The Cunard Steamship
Company was a well-known company that had both the financial resources
and experience of North Atlantic traffic, two great assets that
would be of benefit to the expansion plans that Eagle desired. So
the short-lived marriage of Eagle and Cunard was made. Eagle moved
its operation and maintenance base to Heathrow, the maintenance
base, occupying Hangers 2, 3 & 4. The new name splashed across
the aircraft looked impressive; also the new Eagle emblem painted
on the fins gave the aircraft a look of importance.
The lease on G-APYY
was extended and two new Britannia's arrived. Things were looking
exciting for the company. Then towards the end of 1961 and into
1962 the marriage with Cunard began to crumble. B.O.A.C. became
concerned by the threat this new combination might be to them. They
could see the advantages of having a large shipping company with
themselves, and like the unfaithful maid they made overtures to
Cunard. Secret negotiations were held between the chairmen of Cunard
and B.O.A.C. The shock announcement was made B.O.A.C.-Cunard was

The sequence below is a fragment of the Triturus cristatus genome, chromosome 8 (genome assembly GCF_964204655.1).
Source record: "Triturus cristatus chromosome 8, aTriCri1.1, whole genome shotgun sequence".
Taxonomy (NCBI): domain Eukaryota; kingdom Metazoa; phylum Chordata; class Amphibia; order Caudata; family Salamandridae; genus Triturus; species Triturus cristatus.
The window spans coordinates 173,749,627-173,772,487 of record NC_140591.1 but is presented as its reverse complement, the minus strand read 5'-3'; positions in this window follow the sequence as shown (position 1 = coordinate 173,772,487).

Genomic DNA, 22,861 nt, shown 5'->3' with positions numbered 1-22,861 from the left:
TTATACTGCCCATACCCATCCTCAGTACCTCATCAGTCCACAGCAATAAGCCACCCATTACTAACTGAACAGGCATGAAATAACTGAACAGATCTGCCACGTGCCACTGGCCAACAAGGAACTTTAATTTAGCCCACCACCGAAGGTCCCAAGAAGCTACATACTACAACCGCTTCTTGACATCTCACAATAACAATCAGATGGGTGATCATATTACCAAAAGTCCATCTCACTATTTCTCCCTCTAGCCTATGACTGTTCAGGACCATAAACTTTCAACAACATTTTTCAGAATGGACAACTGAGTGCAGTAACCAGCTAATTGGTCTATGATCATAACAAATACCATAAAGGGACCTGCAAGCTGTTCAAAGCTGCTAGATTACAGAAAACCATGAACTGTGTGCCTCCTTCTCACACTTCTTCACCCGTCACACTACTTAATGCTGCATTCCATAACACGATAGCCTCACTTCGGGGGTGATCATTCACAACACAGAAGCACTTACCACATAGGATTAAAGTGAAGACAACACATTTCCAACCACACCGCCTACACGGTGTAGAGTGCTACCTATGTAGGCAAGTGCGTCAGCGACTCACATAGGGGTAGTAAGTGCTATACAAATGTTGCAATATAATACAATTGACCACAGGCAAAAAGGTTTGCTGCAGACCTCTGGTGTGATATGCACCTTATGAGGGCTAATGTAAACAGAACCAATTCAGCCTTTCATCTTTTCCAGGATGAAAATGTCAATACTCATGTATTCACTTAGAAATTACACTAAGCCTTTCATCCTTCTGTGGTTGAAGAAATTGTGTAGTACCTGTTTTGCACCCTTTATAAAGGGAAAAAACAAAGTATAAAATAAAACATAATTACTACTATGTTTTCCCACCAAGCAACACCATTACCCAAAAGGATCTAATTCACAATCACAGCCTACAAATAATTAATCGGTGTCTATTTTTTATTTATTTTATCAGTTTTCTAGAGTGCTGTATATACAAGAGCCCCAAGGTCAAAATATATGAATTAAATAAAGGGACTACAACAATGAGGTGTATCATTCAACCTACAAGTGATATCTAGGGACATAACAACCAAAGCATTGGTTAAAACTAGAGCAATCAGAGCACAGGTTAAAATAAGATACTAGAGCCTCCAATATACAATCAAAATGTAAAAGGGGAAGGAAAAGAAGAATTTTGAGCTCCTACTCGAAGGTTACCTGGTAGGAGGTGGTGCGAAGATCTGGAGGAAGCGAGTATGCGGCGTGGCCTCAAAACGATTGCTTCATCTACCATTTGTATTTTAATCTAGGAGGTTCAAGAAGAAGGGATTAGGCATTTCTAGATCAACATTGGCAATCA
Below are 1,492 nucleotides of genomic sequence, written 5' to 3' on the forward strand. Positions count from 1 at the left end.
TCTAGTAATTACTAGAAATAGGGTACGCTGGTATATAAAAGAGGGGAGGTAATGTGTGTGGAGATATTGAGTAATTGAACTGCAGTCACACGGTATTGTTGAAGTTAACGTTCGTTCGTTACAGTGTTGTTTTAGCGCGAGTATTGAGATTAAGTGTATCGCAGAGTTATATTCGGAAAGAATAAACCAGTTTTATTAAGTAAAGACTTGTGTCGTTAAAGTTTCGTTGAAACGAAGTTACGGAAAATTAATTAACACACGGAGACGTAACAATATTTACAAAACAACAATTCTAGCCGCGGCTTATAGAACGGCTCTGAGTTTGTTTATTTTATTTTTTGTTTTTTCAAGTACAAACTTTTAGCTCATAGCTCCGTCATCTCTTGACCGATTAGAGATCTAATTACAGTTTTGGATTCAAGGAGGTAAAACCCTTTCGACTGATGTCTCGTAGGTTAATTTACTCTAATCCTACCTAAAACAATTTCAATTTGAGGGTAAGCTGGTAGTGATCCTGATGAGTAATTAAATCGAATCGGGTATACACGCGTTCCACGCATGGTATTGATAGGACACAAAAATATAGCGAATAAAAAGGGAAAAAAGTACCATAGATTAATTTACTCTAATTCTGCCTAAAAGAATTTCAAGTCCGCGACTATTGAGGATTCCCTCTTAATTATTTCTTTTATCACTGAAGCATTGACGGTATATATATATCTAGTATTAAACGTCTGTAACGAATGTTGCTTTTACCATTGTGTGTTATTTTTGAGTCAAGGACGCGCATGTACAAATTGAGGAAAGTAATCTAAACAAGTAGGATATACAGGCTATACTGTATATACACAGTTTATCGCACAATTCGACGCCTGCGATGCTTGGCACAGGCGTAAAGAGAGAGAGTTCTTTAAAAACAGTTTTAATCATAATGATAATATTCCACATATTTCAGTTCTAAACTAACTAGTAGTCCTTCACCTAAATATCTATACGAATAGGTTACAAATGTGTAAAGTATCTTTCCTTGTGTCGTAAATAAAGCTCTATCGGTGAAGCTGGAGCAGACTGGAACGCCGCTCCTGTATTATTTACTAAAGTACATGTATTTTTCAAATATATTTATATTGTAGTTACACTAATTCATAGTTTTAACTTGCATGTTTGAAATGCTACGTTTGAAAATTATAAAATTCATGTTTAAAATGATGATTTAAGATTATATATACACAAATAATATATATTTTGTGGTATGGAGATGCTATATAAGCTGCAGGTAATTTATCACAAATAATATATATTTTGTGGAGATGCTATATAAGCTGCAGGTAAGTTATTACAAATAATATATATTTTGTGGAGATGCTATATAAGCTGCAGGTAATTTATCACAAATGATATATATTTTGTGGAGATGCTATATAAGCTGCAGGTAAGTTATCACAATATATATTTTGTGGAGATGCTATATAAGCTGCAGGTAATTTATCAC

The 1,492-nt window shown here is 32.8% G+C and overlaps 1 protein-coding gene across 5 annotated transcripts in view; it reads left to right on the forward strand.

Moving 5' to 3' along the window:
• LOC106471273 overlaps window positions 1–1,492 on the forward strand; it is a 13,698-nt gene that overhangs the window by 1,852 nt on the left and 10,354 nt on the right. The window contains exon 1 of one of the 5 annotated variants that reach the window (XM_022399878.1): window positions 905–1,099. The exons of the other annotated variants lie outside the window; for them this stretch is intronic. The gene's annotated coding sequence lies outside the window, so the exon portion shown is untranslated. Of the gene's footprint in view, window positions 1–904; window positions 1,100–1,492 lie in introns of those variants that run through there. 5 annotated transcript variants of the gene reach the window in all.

to be formed. There was no place for Eagle in this new arrangement.
So divorce was inevitable. Cunard transferred virtually all that
Eagle had achieved by hard work during its lifetime to the new Company
including the two new 707's. (One gets a good idea of what went
on by reading Sir Basil Smallpiece's book 'Of Comets & Queens'.)
Eagle's very existence hung in the balance, they were 'down' but
certainly not 'out'. There was in the staff an attitude of 'we have
been through difficult times before and survived'. They pulled together,
with Harold Bamberg still at the helm having bought back a controlling
interest in Eagle. The name Cunard was finally removed from aircraft
and advertising. British Eagle was born.
It had been a difficult
birth but it survived to keep the name of Eagle flying.......
to British Eagle